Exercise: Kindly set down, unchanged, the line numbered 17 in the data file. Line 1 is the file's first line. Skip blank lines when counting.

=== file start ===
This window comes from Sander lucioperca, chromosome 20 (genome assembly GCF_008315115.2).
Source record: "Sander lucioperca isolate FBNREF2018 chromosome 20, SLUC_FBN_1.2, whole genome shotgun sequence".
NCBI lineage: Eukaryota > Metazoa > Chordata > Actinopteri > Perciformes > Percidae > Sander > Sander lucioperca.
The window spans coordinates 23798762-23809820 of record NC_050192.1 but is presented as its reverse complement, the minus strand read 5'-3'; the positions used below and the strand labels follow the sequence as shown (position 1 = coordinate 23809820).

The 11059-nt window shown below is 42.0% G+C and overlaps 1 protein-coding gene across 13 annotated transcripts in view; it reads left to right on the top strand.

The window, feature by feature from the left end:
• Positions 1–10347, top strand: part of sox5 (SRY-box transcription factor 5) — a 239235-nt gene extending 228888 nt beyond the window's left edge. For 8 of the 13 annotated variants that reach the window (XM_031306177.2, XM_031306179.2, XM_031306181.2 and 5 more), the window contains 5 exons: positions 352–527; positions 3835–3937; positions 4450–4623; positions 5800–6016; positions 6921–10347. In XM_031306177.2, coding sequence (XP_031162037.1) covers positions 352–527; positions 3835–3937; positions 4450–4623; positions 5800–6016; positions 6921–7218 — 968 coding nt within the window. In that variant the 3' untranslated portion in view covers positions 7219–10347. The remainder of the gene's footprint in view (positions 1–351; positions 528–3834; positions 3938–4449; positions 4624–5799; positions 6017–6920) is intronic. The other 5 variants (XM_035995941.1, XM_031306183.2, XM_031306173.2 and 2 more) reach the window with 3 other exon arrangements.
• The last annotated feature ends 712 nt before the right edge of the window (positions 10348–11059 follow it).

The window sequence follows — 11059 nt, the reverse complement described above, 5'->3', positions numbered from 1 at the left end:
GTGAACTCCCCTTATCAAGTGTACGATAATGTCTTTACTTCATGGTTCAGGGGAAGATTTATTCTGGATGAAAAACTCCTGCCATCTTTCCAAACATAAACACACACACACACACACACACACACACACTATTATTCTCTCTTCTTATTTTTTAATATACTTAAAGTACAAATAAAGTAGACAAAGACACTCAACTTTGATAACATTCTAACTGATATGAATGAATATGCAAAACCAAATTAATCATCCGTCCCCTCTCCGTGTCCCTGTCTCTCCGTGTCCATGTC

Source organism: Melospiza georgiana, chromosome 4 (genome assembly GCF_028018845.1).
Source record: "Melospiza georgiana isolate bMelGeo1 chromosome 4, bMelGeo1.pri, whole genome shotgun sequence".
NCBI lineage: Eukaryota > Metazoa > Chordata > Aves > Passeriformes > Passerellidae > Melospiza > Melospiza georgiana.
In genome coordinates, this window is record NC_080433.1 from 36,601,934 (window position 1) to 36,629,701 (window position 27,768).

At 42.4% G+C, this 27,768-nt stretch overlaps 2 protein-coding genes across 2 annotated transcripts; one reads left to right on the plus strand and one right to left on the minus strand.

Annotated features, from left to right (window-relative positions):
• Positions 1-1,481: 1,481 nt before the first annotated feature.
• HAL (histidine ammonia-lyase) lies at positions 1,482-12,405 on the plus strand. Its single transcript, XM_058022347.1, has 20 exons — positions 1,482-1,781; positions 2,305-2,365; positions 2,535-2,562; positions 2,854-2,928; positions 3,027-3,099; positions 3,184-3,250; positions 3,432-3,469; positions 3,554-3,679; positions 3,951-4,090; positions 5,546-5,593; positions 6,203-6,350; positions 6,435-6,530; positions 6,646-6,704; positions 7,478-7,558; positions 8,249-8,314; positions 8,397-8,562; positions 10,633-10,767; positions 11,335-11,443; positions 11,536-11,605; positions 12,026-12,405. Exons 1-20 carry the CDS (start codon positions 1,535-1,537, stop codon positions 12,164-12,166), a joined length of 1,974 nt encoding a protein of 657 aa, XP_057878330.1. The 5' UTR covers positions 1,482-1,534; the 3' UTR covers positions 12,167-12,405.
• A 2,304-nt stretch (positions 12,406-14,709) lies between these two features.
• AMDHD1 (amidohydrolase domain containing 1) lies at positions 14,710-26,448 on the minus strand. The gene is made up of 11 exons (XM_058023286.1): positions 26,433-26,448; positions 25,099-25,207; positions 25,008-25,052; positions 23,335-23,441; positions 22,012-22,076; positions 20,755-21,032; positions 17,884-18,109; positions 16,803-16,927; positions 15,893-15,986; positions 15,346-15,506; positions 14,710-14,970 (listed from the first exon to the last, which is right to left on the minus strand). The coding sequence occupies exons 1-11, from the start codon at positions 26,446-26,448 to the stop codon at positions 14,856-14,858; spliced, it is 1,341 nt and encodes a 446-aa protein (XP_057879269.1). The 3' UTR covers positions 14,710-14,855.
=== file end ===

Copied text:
• Positions 1-1,481: 1,481 nt before the first annotated feature.